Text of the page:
Why consider a MacBook Air?
There are many good laptops suited to students, across all brands. For those who can afford it, Apple’s MacBook Air stands out for a few reasons: its premium build quality, a good balance between power and portability, and excellent battery life.
After using a 15-inch M2 MacBook Air as my main work laptop lately, it’s an easy device to recommend. While it’s not as powerful as a MacBook Pro, its versatility is impressive. My work involves a combination of word processing, countless browser tabs, and occasional photo editing – all of which the MacBook Air handles without trouble. Even when editing podcast audio and video, it gets the job done without fanfare.
Often, I don’t need to plug the laptop in for charging until well into the next day. Plus, it’s extremely light and fits easily into a backpack. My only complaint is that the Midnight finish is an absolute fingerprint magnet. I’m a sweaty guy, so the laptop is covered in smudges after not much use. It’s nothing a microfibre cloth can’t solve – you’ll just need to wipe it regularly. Notably, it doesn’t have an HDMI port, although two Thunderbolt 4 ports let you connect to a docking station instead.
One of my colleagues mentioned that an entry-level MacBook Air has lasted far longer for her kid than any laptop before it. Some cheaper laptops are made from flimsy materials, with the hinges giving out before the school year ends. Not so with the Air. Its aluminium chassis has withstood the kid’s school life with both the hinges and screen intact.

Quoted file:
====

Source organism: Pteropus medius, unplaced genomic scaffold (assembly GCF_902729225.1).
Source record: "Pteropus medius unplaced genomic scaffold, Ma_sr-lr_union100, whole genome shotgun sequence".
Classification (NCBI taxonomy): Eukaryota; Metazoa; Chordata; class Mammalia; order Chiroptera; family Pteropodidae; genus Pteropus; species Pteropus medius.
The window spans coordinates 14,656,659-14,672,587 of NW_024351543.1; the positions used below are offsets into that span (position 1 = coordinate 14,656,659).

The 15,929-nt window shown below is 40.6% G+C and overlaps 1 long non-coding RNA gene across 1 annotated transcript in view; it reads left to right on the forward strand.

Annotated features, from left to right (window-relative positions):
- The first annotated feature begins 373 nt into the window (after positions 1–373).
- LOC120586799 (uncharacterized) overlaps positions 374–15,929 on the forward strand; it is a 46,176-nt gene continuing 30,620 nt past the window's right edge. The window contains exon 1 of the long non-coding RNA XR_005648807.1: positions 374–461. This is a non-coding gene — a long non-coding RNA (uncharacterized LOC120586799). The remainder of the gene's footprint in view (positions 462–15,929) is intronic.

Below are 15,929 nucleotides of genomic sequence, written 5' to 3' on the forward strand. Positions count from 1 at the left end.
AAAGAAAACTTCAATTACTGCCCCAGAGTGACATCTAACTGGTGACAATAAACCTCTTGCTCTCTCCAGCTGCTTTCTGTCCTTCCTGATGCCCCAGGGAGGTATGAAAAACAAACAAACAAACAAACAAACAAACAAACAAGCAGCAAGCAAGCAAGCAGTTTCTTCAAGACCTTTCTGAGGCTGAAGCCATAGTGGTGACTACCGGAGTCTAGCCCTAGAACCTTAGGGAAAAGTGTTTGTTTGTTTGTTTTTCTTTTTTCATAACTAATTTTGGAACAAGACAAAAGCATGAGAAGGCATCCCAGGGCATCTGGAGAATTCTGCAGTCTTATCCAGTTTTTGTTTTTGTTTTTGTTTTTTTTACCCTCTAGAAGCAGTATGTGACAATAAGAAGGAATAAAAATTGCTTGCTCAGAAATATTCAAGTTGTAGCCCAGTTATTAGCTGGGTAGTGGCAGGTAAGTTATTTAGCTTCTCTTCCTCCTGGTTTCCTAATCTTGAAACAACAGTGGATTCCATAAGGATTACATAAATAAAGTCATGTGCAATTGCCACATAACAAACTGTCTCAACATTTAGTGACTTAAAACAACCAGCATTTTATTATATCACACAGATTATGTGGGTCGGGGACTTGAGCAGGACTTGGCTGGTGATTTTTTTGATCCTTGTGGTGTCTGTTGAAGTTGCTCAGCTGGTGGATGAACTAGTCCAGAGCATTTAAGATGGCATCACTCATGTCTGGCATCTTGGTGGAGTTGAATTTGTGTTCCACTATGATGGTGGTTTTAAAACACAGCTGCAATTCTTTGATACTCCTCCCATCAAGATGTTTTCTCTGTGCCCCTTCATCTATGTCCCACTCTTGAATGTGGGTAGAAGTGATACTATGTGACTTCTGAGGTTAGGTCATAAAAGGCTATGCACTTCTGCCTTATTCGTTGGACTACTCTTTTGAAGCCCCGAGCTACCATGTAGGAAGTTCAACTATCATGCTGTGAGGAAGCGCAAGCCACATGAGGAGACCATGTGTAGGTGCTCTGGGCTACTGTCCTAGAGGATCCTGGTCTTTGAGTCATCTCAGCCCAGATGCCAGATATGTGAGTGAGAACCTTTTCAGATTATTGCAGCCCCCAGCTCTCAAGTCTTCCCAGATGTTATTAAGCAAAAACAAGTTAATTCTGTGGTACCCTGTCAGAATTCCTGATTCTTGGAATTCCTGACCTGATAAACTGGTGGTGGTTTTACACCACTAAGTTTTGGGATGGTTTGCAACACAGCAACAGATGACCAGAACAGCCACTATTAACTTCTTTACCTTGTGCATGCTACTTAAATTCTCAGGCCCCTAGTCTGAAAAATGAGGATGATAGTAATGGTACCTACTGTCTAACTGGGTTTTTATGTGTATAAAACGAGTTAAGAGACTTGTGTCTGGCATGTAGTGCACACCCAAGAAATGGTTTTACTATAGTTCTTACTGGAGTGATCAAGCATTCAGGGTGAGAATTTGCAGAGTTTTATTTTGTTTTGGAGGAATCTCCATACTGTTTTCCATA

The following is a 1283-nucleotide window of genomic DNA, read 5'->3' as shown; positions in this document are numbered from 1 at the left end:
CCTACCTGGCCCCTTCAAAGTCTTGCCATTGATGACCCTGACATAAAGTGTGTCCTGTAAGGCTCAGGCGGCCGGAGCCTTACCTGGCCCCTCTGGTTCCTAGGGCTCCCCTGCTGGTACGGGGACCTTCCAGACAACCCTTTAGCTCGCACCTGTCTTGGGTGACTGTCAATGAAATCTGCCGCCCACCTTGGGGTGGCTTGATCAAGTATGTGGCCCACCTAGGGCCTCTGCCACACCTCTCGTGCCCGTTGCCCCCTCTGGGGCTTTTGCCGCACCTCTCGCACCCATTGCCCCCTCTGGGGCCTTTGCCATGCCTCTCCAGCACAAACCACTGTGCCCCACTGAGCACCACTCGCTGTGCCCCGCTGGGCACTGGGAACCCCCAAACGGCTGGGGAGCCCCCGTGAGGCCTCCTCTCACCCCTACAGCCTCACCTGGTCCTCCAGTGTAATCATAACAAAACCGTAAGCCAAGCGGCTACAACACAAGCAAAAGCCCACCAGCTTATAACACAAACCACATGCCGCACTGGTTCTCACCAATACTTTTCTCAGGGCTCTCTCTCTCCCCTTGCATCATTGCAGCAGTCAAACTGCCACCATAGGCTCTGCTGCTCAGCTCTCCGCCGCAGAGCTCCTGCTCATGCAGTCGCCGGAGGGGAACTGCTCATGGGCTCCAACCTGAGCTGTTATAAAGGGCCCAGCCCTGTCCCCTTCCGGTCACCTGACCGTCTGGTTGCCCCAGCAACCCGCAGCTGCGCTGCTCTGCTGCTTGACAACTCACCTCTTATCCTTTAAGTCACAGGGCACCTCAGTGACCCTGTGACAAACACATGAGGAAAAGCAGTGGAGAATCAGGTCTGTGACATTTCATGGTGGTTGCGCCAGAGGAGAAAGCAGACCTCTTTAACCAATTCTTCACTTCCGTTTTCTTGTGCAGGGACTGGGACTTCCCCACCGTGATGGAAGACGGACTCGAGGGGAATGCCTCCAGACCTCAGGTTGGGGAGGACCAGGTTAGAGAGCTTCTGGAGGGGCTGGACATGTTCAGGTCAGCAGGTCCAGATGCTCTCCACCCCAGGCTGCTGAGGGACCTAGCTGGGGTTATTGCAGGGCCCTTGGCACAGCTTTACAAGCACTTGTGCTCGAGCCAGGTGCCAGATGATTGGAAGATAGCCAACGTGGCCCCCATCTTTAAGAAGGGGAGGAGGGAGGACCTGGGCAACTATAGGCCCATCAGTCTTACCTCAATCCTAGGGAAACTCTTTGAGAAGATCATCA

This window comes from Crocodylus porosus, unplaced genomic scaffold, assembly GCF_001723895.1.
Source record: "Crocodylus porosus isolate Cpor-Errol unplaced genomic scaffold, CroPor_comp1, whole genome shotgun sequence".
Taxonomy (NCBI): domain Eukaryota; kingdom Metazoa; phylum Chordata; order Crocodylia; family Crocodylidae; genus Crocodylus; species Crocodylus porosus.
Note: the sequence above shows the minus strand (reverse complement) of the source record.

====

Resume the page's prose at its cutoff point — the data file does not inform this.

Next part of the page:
What about the price?
Look, any Apple device costs more than its competitors. That does put it out of reach of many families hamstrung by the plethora of other school expenses. Despite its up-front cost, a MacBook Air delivers on its investment.
Apple, like other companies, offers education pricing to students, teachers and staff to help make its hardware more affordable. For example, the 13-inch M1 MacBook Air starts at $1,349, while the M2 model begins at $1,649. With the education discount, the 15-inch M2 MacBook Air costs $1,999 for the base configuration instead of $2,199.
What you need to look out for, however, is that the cost quickly increases when choosing a more powerful configuration. The 15-inch M2 MacBook Air I tested costs a total of $2,799, including a memory upgrade of 8GB up to 16GB, and a 512GB SSD. With the education discount, it’s $2,569, which is still a fair bit of money for a school laptop.
In return, you do get longevity. It’s an excellent and durable device with one of the longest-lasting batteries I’ve encountered in a laptop. You can absolutely get a laptop for less than $1,000 or even under $500. While some devices may not last the distance, a MacBook Air is a long-term investment that will serve your child through school, university, and even into the workplace.
MacBook Air M2 15″ specifications
15.3-inch Liquid Retina display 2880 x 1864 resolution
Apple M2 8-core CPU 10-core GPU 16-core Neural Engine
16GB (up to 24GB)
512GB (up to 2TB)
$2,799 (with the above configuration) (from $1,999 with education discount)
Without a doubt, a MacBook Air is an excellent laptop for students, whether they’re at school or university. It’s even a great device for work. Best suited to those studying any form of media or creative industry, a MacBook Air is a versatile laptop for school and beyond.
Its base configuration, even with the older M1 model, is more than enough for everyday schoolwork. With more powerful internals, the MacBook Air does get a bit pricey, but its longevity increases accordingly.